Proposals to impose excessive usage charges on households that waste water have been approved by the Commission for Regulation of Utilities.

The commission says the measure is designed to promote conservation.

It estimates that around 80,000 households around the country use more than 213,000 litres of water a year.

This is the limit set by 2017 legislation aimed at curbing excessive usage.

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The CRU says between 7% and 10% of domestic metered households are using more than the annual allowance. 

It has now approved Irish Water's proposals to allow for charges to be applied for excess usage. 

The penalties will be set at €1.85 for each 1,000 litres used on top of the annual allowance. 

The commission said consumers will have 12 months to address possible leaks and usage activity before receiving a bill.

The Director of Water and Complience at the Commission for Regulation of Utilities has said the move is not a "revenue raising measure".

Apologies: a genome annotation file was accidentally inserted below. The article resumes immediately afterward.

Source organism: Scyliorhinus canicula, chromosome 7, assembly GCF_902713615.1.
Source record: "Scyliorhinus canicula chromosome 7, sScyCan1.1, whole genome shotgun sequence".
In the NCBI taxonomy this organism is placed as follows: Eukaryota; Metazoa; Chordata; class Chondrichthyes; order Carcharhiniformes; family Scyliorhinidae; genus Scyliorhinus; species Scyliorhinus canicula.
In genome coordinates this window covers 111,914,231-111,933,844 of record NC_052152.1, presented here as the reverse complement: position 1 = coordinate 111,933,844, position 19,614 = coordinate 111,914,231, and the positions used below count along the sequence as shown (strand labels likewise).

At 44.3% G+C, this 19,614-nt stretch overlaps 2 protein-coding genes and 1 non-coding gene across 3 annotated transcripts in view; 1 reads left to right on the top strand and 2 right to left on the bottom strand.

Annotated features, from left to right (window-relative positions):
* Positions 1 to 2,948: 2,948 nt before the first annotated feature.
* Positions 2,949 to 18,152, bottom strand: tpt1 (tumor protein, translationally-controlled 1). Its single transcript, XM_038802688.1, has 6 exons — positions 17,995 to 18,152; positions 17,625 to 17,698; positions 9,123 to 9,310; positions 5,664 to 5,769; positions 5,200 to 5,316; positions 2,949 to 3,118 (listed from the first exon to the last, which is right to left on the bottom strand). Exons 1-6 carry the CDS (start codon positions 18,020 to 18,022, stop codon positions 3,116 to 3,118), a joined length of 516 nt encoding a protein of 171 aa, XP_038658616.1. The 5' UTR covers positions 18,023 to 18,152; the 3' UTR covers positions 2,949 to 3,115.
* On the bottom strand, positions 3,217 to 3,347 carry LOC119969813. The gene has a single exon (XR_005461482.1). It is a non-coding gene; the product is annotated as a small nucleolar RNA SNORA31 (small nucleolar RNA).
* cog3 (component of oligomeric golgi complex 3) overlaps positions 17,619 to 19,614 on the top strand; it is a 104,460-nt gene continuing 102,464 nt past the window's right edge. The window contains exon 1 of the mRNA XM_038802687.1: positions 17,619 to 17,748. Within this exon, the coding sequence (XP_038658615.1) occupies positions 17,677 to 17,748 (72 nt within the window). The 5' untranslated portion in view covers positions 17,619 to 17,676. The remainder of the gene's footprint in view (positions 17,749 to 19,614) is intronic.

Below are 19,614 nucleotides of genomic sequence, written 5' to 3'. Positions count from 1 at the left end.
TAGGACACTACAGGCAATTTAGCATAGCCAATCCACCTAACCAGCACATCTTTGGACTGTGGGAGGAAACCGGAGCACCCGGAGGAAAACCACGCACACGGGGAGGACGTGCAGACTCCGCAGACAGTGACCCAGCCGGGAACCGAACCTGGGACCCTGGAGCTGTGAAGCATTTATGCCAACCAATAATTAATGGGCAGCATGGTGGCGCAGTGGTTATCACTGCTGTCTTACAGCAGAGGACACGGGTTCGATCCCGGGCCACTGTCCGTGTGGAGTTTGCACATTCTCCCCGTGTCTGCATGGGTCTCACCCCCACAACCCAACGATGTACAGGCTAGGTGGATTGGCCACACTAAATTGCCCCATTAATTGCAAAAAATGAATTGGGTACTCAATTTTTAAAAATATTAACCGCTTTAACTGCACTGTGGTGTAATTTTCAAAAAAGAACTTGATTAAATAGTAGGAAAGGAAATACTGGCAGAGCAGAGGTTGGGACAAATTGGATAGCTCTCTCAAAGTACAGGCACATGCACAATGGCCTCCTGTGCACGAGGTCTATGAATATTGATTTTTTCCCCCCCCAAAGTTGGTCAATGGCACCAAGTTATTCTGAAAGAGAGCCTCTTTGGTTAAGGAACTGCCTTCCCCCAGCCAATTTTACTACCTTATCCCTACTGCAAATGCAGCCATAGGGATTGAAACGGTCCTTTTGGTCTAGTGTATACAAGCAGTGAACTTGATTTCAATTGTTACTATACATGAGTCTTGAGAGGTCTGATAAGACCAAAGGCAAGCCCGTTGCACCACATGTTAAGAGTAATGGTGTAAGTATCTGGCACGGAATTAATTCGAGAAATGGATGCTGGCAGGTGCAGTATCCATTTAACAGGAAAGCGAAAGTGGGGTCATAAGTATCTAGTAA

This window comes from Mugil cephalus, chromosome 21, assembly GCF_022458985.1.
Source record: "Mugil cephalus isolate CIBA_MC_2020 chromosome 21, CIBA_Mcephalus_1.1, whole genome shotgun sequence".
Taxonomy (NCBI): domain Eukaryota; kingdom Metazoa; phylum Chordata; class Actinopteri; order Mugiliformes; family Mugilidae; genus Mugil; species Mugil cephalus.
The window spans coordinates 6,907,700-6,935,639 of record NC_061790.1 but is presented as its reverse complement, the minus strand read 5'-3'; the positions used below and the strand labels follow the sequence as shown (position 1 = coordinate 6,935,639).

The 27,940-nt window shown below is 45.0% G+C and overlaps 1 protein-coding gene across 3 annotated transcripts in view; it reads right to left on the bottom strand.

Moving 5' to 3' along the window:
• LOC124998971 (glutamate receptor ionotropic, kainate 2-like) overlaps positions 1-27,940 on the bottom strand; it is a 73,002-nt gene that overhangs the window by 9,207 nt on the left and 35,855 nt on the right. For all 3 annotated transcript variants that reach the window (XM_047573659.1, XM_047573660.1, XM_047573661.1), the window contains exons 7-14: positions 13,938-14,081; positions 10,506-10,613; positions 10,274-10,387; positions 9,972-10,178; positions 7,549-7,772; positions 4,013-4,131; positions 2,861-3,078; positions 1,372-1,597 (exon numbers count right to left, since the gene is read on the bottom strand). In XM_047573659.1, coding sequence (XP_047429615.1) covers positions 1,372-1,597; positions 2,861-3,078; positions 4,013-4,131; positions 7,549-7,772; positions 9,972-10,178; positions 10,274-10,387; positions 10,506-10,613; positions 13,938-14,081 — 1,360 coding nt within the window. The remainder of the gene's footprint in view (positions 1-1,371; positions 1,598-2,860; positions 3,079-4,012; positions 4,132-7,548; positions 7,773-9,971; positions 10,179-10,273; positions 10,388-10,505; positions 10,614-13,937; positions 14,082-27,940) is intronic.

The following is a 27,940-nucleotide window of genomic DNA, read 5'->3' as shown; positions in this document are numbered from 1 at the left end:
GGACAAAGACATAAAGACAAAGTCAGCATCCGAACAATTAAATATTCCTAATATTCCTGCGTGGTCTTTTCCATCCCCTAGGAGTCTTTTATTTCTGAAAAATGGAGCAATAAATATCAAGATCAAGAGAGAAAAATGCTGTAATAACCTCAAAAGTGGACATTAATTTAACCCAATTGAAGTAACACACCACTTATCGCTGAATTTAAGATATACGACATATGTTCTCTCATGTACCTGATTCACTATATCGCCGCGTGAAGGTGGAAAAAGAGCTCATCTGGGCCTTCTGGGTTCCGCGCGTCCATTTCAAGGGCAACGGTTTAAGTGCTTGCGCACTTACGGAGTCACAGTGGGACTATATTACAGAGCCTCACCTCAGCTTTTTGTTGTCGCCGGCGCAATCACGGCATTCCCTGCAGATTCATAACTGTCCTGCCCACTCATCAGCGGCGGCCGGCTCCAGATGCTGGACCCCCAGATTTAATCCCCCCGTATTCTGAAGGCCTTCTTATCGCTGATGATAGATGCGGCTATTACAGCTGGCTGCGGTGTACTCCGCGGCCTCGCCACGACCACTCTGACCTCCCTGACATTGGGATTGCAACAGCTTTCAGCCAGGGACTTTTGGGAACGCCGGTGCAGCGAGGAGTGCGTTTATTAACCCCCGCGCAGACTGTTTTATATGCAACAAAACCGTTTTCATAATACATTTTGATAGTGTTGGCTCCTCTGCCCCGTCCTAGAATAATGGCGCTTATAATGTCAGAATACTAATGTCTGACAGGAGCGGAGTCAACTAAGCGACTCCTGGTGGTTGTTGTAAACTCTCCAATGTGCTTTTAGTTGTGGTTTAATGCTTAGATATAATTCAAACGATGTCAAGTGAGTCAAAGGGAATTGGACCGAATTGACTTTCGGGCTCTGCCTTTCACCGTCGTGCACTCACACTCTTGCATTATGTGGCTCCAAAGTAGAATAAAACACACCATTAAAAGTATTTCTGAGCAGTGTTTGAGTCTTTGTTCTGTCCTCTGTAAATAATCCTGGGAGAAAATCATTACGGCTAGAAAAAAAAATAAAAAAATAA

Speaking to RTÉ's News At One, Laura Brien said the 'first fix free' scheme is targetted at leaks between the gate and the front door of a house

She said leaks within the household are the householder's responsibility.

Ms Brien said the charge will be capped at €500 if you take both water and wastewater services, or €250 if you take just one service.

It comes as the Head of Asset Management at Irish Water asked consumers to be mindful of the water they are using and, where possible, to make small sustainable changes to their usage.

Speaking on RTÉ's Morning Ireland, Sean Laffey said that it is the the small things that make a difference, like not running the tap when you brush your teeth.

Irish Water has launched a conservation campaign to encourage people to only use what they need.

Mr Laffey said the utility will begin to send out letters warning consumers who use water excessively over the next few months.

He admitted that Irish Water needs to fix leakages, which runs nationally at around 43%.

Mr Laffey said an aggressive water leakage campaign is under way. 

Currently, he said, around 1,500 leaks a month are fixed and this is to be increased. 

He added that he hoped that leakage would be reduced to around 41 or 42% by 2022 .

Research conducted by Behaviour & Attitudes for Irish Water shows that 52% of the public acknowledge that they waste water with 42% wasting a little bit of water and 10%  wasting a lot.  

The research also found that 25%  believe that they do not need to conserve water because of the level of rainfall in Ireland.